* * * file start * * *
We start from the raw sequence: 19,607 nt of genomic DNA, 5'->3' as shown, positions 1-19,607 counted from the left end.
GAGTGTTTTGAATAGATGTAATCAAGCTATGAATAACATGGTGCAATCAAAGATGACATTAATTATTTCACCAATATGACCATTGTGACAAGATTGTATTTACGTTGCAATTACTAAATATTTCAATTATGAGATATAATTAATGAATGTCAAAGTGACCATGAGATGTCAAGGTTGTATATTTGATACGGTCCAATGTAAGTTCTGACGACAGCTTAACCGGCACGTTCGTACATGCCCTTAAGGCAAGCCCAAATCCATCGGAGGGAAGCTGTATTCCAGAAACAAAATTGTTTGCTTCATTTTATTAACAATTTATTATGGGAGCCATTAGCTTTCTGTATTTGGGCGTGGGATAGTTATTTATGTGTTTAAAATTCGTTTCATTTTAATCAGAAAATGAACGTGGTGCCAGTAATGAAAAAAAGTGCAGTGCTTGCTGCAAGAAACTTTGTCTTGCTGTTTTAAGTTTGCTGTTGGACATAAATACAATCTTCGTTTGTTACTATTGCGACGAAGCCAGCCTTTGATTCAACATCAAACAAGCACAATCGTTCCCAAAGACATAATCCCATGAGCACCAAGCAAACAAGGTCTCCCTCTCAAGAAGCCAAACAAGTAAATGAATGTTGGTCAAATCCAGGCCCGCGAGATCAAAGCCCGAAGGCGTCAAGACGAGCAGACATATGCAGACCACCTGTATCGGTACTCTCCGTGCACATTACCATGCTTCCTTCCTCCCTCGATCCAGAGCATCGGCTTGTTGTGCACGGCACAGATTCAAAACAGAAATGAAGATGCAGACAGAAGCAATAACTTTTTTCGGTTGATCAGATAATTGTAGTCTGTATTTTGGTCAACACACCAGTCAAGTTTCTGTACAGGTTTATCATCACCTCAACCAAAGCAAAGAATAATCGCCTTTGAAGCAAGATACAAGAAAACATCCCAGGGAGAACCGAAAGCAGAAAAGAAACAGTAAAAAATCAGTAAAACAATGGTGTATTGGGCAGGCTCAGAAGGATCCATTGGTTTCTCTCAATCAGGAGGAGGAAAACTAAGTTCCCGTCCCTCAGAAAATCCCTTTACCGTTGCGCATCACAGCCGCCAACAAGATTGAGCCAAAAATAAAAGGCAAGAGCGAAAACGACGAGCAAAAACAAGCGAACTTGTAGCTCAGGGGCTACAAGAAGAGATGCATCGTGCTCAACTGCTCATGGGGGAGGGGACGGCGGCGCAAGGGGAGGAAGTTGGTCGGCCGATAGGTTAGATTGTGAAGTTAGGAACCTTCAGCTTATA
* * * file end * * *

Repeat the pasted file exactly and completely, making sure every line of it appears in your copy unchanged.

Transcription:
We start from the raw sequence: 19,607 nt of genomic DNA, 5'->3' as shown, positions 1-19,607 counted from the left end.
GAGTGTTTTGAATAGATGTAATCAAGCTATGAATAACATGGTGCAATCAAAGATGACATTAATTATTTCACCAATATGACCATTGTGACAAGATTGTATTTACGTTGCAATTACTAAATATTTCAATTATGAGATATAATTAATGAATGTCAAAGTGACCATGAGATGTCAAGGTTGTATATTTGATACGGTCCAATGTAAGTTCTGACGACAGCTTAACCGGCACGTTCGTACATGCCCTTAAGGCAAGCCCAAATCCATCGGAGGGAAGCTGTATTCCAGAAACAAAATTGTTTGCTTCATTTTATTAACAATTTATTATGGGAGCCATTAGCTTTCTGTATTTGGGCGTGGGATAGTTATTTATGTGTTTAAAATTCGTTTCATTTTAATCAGAAAATGAACGTGGTGCCAGTAATGAAAAAAAGTGCAGTGCTTGCTGCAAGAAACTTTGTCTTGCTGTTTTAAGTTTGCTGTTGGACATAAATACAATCTTCGTTTGTTACTATTGCGACGAAGCCAGCCTTTGATTCAACATCAAACAAGCACAATCGTTCCCAAAGACATAATCCCATGAGCACCAAGCAAACAAGGTCTCCCTCTCAAGAAGCCAAACAAGTAAATGAATGTTGGTCAAATCCAGGCCCGCGAGATCAAAGCCCGAAGGCGTCAAGACGAGCAGACATATGCAGACCACCTGTATCGGTACTCTCCGTGCACATTACCATGCTTCCTTCCTCCCTCGATCCAGAGCATCGGCTTGTTGTGCACGGCACAGATTCAAAACAGAAATGAAGATGCAGACAGAAGCAATAACTTTTTTCGGTTGATCAGATAATTGTAGTCTGTATTTTGGTCAACACACCAGTCAAGTTTCTGTACAGGTTTATCATCACCTCAACCAAAGCAAAGAATAATCGCCTTTGAAGCAAGATACAAGAAAACATCCCAGGGAGAACCGAAAGCAGAAAAGAAACAGTAAAAAATCAGTAAAACAATGGTGTATTGGGCAGGCTCAGAAGGATCCATTGGTTTCTCTCAATCAGGAGGAGGAAAACTAAGTTCCCGTCCCTCAGAAAATCCCTTTACCGTTGCGCATCACAGCCGCCAACAAGATTGAGCCAAAAATAAAAGGCAAGAGCGAAAACGACGAGCAAAAACAAGCGAACTTGTAGCTCAGGGGCTACAAGAAGAGATGCATCGTGCTCAACTGCTCATGGGGGAGGGGACGGCGGCGCAAGGGGAGGAAGTTGGTCGGCCGATAGGTTAGATTGTGAAGTTAGGAACCTTCAGCTTATA